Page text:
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BLOOD-SOAKED CLOWN

The Life and Death of Benito Mussolini

11:00 PM, Feb 28, 1999 • By ALGIS VALIUNAS
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When it comes to dazzling political spectacle, no regime in history can touch the Fascist powers. Inducing mass rapture by convincing one's countrymen to abandon themselves to the leader's will -- goose-stepping legs and saluting arms by the tens of thousands jerking upward like those of marionettes -- is an art that Hitler and Mussolini commanded. "One must always know how to strike the imagination of the public: That is the real secret of how to govern," Mussolini declared, authoritatively.


That the public should have a single imagination -- that everyone learn to think the same thought, feel the same feeling -- was required for the sort of governance Mussolini had in mind. Il Duce on his balcony would shout out a question, and the assembled multitude below would respond in ecstatic unison. There was no room for improvisation, by Mussolini or the crowd. The only questions he could ask were those he knew the crowd would answer as expected. He called the balcony his stage, and like any other actor he had to charm his audience. Although he was given to claiming that he would reshape the Italian character in his own heroic image, he proved in the end far more image than hero.


A new life of Mussolini, the eighteenth book by the English biographer and historian Jasper Ridley, makes one reflect on what happens to a showman when reality intrudes on his show.


Born in 1883, Benito Amilcare Andrea Mussolini was named by his father, a blacksmith and devout Socialist, for three heroes of the left (beginning with the Mexican president Benito Juarez). Young Mussolini was a handful. He was a bookish type, even something of an embryonic intellectual, but already as a boy he showed himself an adept young thug by knifing two classmates who had made the mistake of crossing him. Later he taught school, tramped his way around Switzerland, and contributed articles and poems to Socialist newspapers. Marxism was his intellectual daily fare, but the "spiritual eroticism" of Nietzsche ravished him. He told acquaintances that he had written a history of philosophy and another of Christianity, but no one ever saw them.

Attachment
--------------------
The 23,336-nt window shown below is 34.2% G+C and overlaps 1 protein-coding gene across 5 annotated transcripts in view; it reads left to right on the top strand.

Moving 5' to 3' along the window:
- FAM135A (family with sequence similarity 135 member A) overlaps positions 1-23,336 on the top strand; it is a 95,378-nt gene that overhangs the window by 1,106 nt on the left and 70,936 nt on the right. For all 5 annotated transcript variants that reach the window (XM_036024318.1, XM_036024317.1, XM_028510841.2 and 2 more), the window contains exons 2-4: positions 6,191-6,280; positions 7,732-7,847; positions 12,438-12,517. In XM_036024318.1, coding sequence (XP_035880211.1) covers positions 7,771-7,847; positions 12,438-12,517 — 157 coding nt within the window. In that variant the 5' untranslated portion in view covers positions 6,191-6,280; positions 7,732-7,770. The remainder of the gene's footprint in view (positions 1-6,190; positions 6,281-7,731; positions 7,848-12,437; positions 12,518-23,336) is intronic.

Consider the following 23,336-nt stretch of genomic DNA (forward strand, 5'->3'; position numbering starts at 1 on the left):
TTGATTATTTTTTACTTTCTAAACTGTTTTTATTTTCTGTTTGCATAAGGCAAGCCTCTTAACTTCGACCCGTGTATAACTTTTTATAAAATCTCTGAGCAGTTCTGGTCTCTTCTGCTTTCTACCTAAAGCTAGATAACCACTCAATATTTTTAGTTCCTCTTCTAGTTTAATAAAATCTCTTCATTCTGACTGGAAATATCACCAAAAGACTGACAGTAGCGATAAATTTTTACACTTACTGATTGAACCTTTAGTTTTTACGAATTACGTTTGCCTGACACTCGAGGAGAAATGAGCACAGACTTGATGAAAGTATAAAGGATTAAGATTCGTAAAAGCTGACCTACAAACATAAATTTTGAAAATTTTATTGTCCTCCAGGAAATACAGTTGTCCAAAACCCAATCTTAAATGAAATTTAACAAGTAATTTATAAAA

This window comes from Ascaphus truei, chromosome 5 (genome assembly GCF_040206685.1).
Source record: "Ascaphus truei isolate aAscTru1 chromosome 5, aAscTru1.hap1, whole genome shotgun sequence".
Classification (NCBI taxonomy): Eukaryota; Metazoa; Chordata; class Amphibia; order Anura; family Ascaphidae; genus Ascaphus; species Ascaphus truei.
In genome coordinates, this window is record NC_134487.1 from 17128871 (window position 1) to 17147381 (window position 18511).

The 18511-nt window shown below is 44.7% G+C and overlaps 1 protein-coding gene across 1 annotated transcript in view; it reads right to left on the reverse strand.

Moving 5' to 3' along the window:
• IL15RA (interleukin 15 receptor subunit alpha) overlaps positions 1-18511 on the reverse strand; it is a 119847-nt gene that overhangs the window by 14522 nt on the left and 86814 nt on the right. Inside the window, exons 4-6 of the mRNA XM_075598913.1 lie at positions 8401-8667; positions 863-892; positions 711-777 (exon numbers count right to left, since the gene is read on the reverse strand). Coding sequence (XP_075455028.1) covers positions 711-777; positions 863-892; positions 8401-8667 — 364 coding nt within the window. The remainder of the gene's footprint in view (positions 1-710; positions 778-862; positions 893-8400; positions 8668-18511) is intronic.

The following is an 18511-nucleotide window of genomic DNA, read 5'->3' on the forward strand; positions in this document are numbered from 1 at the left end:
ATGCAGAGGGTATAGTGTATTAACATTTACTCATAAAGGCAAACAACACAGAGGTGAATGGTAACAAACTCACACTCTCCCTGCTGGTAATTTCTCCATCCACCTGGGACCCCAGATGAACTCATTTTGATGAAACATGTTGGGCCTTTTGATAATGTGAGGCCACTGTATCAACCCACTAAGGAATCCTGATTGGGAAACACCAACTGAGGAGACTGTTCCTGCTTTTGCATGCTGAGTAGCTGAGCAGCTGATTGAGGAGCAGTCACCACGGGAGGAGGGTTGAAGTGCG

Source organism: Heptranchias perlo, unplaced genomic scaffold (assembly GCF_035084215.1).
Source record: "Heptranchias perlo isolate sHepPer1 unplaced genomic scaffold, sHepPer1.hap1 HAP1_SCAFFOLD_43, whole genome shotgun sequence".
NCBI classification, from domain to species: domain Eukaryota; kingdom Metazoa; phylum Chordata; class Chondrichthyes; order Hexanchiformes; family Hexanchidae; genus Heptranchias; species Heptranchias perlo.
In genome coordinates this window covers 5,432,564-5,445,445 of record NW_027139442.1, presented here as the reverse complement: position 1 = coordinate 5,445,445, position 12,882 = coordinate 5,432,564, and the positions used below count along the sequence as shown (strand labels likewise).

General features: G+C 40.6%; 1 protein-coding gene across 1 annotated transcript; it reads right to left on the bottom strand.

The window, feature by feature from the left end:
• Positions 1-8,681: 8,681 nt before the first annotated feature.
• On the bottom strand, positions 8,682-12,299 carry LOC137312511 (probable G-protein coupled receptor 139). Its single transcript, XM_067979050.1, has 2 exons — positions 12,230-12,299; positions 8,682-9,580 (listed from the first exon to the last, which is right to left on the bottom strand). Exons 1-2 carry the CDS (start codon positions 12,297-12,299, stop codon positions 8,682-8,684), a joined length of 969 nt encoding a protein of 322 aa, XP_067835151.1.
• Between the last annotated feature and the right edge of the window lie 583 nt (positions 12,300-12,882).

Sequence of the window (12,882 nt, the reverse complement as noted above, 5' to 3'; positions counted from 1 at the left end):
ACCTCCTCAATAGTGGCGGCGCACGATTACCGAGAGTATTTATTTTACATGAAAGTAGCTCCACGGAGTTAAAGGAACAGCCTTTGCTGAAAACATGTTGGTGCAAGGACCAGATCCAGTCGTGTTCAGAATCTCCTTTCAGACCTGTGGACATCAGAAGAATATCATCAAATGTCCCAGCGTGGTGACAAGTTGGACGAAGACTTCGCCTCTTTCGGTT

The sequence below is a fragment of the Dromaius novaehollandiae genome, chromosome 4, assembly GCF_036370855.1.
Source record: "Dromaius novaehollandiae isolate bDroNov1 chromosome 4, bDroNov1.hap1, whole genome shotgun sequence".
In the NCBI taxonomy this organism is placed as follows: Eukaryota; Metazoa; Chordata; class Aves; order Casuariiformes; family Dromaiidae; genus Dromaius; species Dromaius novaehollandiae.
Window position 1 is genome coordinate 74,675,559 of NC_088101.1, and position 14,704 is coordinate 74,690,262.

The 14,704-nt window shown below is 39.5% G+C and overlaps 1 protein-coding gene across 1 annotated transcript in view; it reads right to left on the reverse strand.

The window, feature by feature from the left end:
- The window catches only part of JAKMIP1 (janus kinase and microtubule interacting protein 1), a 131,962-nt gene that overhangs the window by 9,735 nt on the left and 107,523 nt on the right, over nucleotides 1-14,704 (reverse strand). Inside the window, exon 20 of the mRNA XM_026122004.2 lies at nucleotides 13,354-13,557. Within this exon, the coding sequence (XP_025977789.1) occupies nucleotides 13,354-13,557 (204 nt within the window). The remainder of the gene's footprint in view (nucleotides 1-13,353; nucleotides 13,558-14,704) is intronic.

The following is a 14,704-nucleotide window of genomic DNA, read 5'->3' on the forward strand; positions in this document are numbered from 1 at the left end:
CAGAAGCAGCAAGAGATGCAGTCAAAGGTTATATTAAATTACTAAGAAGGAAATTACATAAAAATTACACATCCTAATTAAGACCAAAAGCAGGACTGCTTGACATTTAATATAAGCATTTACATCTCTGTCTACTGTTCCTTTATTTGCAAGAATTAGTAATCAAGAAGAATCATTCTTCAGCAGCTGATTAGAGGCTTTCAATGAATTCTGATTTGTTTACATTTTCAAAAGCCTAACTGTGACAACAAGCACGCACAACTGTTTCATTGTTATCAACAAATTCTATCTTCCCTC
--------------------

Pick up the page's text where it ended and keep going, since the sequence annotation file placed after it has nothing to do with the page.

Despite these highbrow pretensions, his real talent lay in what is now called popular culture. His novel Claudia Particella: The Cardinal's Mistress (which combined bodice-ripping with anticlericalism) was serialized in a Socialist weekly paper. But newspaper writing proved even more his line than novels. After a spell in jail for threatening to bludgeon a factory manager during a strike, he was rewarded in 1909 with the editorship of the socialist Worker's Future in Trentino, a largely Italian-speaking province of Austria. During the seven months he spent there, the authorities regularly hauled him into court, mostly for an excess of journalistic vehemence.


Back in Italy, he began editing the Class Struggle, a four-page weekly in Forli with a circulation of one thousand, which he promptly doubled by assailing Italian nationalism every chance he got: "The national flag is for us a rag to be planted on a dunghill." In 1911, speaking out against Italy's imperialist war on Libya, he urged workers to blow up the local railway line and bring troop transport to a halt. Imprisoned for inciting violence, he spent his five-month sentence writing his autobiography. A few days after Mussolini's release, an anarchist tried to assassinate the king; when three distinguished Socialists of a moderate stripe joined in the formal congratulation of the King on his escape, Mussolini accused them of class collaboration and betraying the revolution, and he spearheaded a movement that expelled them from the party.


Word got around about the young firebrand. Writing from Vienna in the newly founded Pravda, Lenin praised Mussolini for his uncompromising revolutionary stand. A few months later, Mussolini was appointed editor of the national Socialist party daily, Avanti!, and he proved he had the touch: Circulation rose from 34,000 to 60,000 during his first eighteen months. With a style that he called "electric" and "explosive," he made a reputation as the leading popular journalist in Italy. His star was ascendant, and it was red.